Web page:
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Local experts react to latest UN report on climate change

California’s blistering heat wave and power plant equipment failures are straining the state power grid. Energy officials are calling on consumers to conserve.
Justin Sullivan
Undated photo — California’s blistering heat wave and power plant equipment failures are straining the state power grid. Energy officials are calling on consumers to conserve.

The latest Intergovernmental Panel on Climate Change report, released on Monday, urged immediate and bold action to limit global emissions to prevent climate change. The report’s hard facts and figures show a world on track to push past the goal of limiting global warming to 1.5 degrees Celsius, and looking at 2 or 3 degrees of warming by the end of the century. That amount of warming could alter much of the world’s environment, changing how and where we can live on a transformed planet.

The report says there is still time to act, though, if we have the courage to use the resources we have to scale up renewable energy sources, overhaul transportation systems, restructure cities, improve agriculture and pull carbon from the air.

Midday Edition talked to local climate change scientists, leaders, and activists Wednesday to get their main takeaways from the report.

David Victor, professor of innovation and public policy at the School of Global Policy and Strategy at UC San Diego

I think this report does a good job of showing what could happen if everything were to line up. And I think the report, because everything is not lining up perfectly, is a big dose of realism about how much we'd really still have to do.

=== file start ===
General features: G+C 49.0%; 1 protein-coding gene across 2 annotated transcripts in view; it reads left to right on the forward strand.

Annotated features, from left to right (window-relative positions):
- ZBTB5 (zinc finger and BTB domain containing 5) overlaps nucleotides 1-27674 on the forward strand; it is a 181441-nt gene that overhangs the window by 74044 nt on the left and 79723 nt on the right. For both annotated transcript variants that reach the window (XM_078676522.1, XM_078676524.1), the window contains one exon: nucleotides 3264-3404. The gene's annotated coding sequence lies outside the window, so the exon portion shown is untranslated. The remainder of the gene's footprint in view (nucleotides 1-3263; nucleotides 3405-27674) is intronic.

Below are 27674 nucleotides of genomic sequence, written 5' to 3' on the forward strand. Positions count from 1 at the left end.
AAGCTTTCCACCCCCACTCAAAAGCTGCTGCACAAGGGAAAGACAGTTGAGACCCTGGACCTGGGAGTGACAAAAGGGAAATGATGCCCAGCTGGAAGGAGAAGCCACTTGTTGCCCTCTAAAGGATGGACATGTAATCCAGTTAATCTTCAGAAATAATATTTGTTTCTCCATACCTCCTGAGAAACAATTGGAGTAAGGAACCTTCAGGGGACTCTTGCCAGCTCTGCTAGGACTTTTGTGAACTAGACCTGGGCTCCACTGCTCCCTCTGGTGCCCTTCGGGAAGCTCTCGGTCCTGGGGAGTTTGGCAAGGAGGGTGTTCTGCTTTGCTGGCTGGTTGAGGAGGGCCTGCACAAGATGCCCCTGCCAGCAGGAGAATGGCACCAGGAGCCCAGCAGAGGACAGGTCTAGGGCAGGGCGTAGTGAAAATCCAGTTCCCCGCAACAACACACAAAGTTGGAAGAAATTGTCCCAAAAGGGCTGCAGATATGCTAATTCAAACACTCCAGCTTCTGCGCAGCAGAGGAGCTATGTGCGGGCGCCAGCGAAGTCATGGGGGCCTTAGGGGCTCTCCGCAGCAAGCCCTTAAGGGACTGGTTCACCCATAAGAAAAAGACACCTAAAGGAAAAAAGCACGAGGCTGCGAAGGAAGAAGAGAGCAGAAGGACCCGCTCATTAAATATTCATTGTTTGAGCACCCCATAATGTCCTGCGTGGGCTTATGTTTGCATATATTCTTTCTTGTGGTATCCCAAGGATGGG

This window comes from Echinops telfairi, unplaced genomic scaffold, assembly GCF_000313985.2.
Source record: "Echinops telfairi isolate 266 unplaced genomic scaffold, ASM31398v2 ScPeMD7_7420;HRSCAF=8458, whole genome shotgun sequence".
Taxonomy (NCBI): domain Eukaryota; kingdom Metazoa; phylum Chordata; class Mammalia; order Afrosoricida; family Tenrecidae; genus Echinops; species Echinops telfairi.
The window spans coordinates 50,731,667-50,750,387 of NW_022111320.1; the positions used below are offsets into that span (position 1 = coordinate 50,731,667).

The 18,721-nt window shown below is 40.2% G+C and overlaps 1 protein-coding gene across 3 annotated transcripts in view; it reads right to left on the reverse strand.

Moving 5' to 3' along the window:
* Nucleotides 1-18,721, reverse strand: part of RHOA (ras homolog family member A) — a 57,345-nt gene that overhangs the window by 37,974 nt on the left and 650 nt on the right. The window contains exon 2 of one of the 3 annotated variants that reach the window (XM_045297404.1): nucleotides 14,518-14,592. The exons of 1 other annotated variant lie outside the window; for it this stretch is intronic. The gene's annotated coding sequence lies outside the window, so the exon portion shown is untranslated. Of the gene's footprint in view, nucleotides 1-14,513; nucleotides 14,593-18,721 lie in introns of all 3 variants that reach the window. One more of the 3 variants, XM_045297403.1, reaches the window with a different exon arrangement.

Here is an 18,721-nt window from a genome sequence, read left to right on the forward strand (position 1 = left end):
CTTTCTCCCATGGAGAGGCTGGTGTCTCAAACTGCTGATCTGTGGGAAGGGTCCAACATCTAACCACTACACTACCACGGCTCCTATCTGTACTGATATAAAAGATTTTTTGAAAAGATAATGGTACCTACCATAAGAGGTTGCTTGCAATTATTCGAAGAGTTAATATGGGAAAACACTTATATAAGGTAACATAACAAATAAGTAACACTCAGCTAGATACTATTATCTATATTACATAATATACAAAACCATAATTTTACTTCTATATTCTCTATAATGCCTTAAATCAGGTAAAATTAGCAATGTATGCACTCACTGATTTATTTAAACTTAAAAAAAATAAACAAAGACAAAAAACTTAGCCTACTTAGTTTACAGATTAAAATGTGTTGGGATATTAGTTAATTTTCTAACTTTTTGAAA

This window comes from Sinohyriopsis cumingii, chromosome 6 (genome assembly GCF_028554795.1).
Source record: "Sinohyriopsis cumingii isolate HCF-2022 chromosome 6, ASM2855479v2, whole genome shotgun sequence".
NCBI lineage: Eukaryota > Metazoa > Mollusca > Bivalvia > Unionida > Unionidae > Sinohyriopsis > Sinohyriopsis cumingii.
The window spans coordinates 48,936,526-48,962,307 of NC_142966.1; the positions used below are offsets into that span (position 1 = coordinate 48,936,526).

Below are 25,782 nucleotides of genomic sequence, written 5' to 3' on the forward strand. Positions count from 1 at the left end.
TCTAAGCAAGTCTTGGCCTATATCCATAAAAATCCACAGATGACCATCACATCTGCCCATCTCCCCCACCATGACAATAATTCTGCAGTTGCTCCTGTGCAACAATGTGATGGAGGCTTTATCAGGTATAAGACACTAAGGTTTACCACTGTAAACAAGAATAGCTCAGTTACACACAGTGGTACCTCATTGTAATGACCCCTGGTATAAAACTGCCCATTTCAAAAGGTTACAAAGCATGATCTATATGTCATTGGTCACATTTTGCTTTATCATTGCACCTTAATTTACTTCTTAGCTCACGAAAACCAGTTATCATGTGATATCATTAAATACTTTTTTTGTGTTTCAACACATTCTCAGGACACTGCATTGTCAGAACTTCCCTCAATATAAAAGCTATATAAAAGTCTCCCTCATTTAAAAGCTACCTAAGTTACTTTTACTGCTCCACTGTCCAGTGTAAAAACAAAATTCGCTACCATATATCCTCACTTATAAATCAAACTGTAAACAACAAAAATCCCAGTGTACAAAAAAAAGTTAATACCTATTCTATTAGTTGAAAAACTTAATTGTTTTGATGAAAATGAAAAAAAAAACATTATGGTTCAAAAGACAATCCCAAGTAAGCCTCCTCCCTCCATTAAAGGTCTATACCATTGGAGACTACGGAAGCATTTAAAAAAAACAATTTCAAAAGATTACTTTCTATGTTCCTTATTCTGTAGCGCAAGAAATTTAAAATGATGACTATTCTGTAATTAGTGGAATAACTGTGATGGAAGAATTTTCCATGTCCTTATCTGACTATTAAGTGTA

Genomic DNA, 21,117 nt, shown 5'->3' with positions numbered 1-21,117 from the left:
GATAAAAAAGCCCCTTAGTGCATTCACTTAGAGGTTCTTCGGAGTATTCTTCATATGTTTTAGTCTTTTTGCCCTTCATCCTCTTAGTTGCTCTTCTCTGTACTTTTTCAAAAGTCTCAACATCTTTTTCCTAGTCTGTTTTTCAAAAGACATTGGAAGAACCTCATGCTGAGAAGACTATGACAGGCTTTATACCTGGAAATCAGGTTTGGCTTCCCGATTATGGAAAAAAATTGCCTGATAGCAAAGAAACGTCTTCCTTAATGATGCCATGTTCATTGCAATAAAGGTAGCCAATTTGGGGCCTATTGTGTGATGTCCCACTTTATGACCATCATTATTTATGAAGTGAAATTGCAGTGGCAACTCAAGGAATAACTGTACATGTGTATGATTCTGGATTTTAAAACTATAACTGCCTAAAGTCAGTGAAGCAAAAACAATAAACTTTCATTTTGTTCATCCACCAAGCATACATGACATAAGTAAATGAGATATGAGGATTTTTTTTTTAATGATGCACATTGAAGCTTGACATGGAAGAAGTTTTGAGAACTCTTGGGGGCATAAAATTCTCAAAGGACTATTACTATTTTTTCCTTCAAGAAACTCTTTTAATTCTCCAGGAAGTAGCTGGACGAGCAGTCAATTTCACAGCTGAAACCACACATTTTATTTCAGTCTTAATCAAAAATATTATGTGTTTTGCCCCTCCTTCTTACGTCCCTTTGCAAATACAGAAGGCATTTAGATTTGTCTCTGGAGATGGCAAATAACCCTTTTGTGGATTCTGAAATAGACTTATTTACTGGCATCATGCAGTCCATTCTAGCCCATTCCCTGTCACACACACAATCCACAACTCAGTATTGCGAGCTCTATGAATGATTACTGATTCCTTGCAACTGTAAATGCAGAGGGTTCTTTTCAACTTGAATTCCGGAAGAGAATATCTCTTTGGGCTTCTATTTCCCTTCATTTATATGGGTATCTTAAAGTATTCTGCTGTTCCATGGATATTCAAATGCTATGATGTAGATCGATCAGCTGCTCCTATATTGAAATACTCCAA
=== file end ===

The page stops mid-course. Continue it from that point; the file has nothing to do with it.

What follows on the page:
Well, my main takeaway is that the IPCC team is doing its very best to figure out how you would make big reductions in emissions needed to stop global warming at 1.5 degrees above pre-industrial levels, or two degrees. Those are the widely discussed policy goals, and they show it's technically feasible, but it's extremely difficult. Everything has to line up. You have to turn the global economy on a dime right now. Emissions are rising. They need to start falling and then falling rapidly. So it's going to be extremely difficult, and I expect we're going to blow through those goals of 1.5 to two degrees.

This report has a little bit of good news. Emissions are still rising globally. They're about 60 billion tons globally right now, but they're rising in about half the rate they were rising in the previous decade. We're more or less on track right now for about three degrees, a little more than three degrees of global warming. So that's still a lot of global warming, but it's a lot less than the five or six that we were on track for a decade or so ago. So all of that's a bit of good news. This report shows very clearly that if you want to make big reductions in emissions, the industrial sector is crucial, and electric power has to be at the very center of that.

I think this report largely confirms what we knew, which is that you have to work across the entire economy. Crucially, you have to redirect investment, and there's been quite a lot of progress on that front. So capital — massive amounts of capital — and you'll start flowing into low-carbon technologies, especially in the electric-power sector.

One thing I found very interesting in this study is that the findings that they have about the impact of diet on emissions are more prominent. That's usually a very controversial subject, and I was pleasantly surprised to see that come a little bit forward because a lot of people are asking what can they do individually to help reduce emissions?

One thing you can do, in addition to reducing travel or moving to more efficient travel modes, is to alter your diet and eat less meat.

Ram Ramanathan, Distinguished Professor of Atmospheric and Climate Scientists at Scripps Institution of Oceanography